One of the most important instruments a web or graphic designer can have in his tool belt is Photoshop. Then again, it’s hard to find an average computer user who hasn’t heard of Photoshop or seen what it can do. (Take for example, my 65 year old father who types one finger at a time and doesn’t know what a web address is. He has indeed heard of Photoshop). Adobe first officially released Photoshop’s Version 1 in 1990, and it sure has come a long way. 20 years later, this editing and image manipulation tool has established itself as the absolute industry standard with the high-quality output that companies worldwide put their trust in.
Photoshop is a powerful program. And like many powerful tools, it can be used for both good and evil. And yes, I know that sounds silly. But with Photoshop being a tool that is so accessible to the public, and with practically anyone having the ability to post content on the internet, Photoshop has been used as a vehicle for trickery. Users post “amazing” photos, only for other users to comment on how it has clearly been “Photoshopped.” The widespread ability to manipulate photos can often mean deceiving others, and pulling the proverbial wool over the eyes of the public. Many people have become aware of this and the ethical issues it raises (Think of Dove’s award-winning Evolution ad).
Regardless of how people choose to use Photoshop, it’s undeniable that it has evolved greatly over the years. Although it was first strictly meant as a tool for editing and manipulating photos, today many users think of Photoshop as a tool for creation and layout as well. Its uses have expanded and grown, making it even more of an asset for designers (hence the price tag that comes along with it). Still, Photoshop is invaluable for all sorts of companies – marketing companies, ad agencies, movie studios, photographers, magazine publishers, and more.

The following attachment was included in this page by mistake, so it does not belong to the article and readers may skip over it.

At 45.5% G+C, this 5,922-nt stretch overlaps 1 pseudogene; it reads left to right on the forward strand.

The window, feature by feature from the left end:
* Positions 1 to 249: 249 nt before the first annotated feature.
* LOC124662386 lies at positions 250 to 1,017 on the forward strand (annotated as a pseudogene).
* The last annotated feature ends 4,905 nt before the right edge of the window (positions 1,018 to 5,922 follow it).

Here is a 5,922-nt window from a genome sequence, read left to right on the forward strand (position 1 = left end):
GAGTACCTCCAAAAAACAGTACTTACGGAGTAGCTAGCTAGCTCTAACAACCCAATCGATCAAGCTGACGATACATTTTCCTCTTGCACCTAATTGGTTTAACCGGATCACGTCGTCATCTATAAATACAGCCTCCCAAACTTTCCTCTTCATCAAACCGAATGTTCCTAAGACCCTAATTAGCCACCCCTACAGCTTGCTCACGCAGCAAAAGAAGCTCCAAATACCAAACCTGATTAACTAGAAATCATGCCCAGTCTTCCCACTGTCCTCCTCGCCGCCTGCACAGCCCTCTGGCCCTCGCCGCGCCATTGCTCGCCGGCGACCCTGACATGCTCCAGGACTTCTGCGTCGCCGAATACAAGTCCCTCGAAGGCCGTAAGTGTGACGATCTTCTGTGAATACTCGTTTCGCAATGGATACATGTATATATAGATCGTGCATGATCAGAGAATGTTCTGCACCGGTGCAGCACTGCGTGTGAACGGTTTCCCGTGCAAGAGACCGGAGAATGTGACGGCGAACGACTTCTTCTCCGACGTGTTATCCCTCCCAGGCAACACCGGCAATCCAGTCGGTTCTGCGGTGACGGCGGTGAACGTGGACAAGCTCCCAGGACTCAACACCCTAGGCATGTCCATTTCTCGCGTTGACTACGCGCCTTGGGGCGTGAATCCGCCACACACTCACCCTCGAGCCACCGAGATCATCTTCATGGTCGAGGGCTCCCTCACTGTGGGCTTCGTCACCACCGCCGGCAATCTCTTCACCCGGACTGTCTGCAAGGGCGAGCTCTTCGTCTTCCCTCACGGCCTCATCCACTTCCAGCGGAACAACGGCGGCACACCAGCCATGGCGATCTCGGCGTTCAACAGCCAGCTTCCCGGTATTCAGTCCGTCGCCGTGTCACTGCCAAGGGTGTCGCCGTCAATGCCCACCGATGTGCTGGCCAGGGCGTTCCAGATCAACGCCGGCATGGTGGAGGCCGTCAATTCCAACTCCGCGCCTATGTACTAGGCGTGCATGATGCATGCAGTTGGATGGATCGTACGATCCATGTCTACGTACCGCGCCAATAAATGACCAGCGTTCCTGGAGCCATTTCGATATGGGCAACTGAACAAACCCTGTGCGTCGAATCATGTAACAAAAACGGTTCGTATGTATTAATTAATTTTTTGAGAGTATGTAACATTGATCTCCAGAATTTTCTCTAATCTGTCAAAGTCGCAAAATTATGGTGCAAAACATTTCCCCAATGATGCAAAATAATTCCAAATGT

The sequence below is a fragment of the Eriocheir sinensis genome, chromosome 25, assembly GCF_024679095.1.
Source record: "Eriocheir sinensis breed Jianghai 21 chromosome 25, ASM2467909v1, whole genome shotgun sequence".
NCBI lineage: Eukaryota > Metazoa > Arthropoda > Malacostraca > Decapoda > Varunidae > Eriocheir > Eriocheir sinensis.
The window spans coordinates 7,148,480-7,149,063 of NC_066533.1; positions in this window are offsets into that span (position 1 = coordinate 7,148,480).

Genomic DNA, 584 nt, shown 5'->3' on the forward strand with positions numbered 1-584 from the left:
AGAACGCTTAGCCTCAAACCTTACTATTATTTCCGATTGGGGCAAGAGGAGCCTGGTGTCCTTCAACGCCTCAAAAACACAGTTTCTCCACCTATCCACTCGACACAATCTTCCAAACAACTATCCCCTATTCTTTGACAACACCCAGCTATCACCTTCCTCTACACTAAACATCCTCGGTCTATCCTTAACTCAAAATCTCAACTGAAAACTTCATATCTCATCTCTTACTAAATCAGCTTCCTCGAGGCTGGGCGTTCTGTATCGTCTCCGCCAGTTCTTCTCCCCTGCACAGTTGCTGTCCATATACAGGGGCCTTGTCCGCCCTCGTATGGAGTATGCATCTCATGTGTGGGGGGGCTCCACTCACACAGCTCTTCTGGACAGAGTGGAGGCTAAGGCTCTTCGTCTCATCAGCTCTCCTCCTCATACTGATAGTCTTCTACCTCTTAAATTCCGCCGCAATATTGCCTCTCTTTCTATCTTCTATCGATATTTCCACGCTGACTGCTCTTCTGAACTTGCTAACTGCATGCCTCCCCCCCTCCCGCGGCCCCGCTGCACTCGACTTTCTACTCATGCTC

My own experience with Photoshop coincided with my entry into the world of copywriting and advertising. To my dismay, our copywriting program at school made learning Photoshop and other computer programs an essential part of the curriculum. Never having had solid software skills (or a civil rapport with computers in general), I was a bit more than apprehensive to dive into the world of Photoshop. But with time and the patience of my teachers, I finally came to grasp a basic understanding of Photoshop. Even those who aren’t designers can make use of this program, especially with its user-friendly tutorials that were made for non-computer savvy folk like me. It helped me build up my copywriting portfolio with decent-looking work and get out into the realm of advertising.
All in all, Photoshop is a pricey program that’s worth every penny. It is powerful, versatile, and has played a big role in the industry. Its prevalent use has actually introduced a new language to many companies, where workers loosely speak of “layers”, “masking” or “filters.” This program has impacted the industry’s everyday vernacular, as people throw around terms that were derived from Photoshop features. At the end of the day, it’s hard to come across a web or graphic designer that isn’t well-versed in Photoshop. Most interesting and attractive websites today have used Photoshop in one way or another, to achieve that polished final product that only Photoshop can deliver. In conclusion, all hail the Adobe gods.
Hi, I'm Ian T. I'm a York grad and a copywriter for Eden Advertising. I'm the master of procrastinating. I like to use parentheses (sometimes). I love the LCBO because wine makes me happy. I don't blog, I capture moments in time.